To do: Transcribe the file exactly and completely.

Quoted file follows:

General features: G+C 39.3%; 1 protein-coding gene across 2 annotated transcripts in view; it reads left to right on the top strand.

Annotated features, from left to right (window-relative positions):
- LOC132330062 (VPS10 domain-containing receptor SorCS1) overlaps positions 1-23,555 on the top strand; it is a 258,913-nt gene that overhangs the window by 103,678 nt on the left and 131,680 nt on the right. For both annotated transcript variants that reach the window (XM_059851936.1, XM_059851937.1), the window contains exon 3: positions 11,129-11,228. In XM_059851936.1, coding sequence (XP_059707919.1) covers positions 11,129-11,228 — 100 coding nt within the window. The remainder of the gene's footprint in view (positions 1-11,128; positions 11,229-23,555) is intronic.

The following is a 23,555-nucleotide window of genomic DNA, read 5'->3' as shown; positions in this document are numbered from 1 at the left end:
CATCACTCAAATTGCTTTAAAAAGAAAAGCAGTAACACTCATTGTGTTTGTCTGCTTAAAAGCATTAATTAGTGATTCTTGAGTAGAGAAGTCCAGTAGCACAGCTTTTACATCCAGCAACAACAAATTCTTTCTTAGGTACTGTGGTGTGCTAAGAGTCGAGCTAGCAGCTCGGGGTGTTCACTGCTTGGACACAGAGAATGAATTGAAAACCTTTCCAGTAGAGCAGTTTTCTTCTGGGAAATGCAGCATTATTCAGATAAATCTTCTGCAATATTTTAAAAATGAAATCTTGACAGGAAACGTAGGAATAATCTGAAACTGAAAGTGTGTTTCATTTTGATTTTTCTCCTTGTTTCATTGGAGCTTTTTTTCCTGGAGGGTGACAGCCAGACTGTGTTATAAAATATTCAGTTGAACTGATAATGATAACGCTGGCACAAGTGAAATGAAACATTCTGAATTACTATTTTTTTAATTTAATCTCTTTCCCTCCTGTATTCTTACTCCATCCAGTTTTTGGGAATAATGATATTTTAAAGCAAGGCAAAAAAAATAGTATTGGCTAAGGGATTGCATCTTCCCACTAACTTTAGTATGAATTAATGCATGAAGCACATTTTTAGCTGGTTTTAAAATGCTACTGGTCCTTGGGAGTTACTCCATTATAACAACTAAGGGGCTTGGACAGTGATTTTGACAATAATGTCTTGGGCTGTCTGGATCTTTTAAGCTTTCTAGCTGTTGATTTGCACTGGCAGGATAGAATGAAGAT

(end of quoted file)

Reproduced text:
General features: G+C 39.3%; 1 protein-coding gene across 2 annotated transcripts in view; it reads left to right on the top strand.

Annotated features, from left to right (window-relative positions):
- LOC132330062 (VPS10 domain-containing receptor SorCS1) overlaps positions 1-23,555 on the top strand; it is a 258,913-nt gene that overhangs the window by 103,678 nt on the left and 131,680 nt on the right. For both annotated transcript variants that reach the window (XM_059851936.1, XM_059851937.1), the window contains exon 3: positions 11,129-11,228. In XM_059851936.1, coding sequence (XP_059707919.1) covers positions 11,129-11,228 — 100 coding nt within the window. The remainder of the gene's footprint in view (positions 1-11,128; positions 11,229-23,555) is intronic.

The following is a 23,555-nucleotide window of genomic DNA, read 5'->3' as shown; positions in this document are numbered from 1 at the left end:
CATCACTCAAATTGCTTTAAAAAGAAAAGCAGTAACACTCATTGTGTTTGTCTGCTTAAAAGCATTAATTAGTGATTCTTGAGTAGAGAAGTCCAGTAGCACAGCTTTTACATCCAGCAACAACAAATTCTTTCTTAGGTACTGTGGTGTGCTAAGAGTCGAGCTAGCAGCTCGGGGTGTTCACTGCTTGGACACAGAGAATGAATTGAAAACCTTTCCAGTAGAGCAGTTTTCTTCTGGGAAATGCAGCATTATTCAGATAAATCTTCTGCAATATTTTAAAAATGAAATCTTGACAGGAAACGTAGGAATAATCTGAAACTGAAAGTGTGTTTCATTTTGATTTTTCTCCTTGTTTCATTGGAGCTTTTTTTCCTGGAGGGTGACAGCCAGACTGTGTTATAAAATATTCAGTTGAACTGATAATGATAACGCTGGCACAAGTGAAATGAAACATTCTGAATTACTATTTTTTTAATTTAATCTCTTTCCCTCCTGTATTCTTACTCCATCCAGTTTTTGGGAATAATGATATTTTAAAGCAAGGCAAAAAAAATAGTATTGGCTAAGGGATTGCATCTTCCCACTAACTTTAGTATGAATTAATGCATGAAGCACATTTTTAGCTGGTTTTAAAATGCTACTGGTCCTTGGGAGTTACTCCATTATAACAACTAAGGGGCTTGGACAGTGATTTTGACAATAATGTCTTGGGCTGTCTGGATCTTTTAAGCTTTCTAGCTGTTGATTTGCACTGGCAGGATAGAATGAAGAT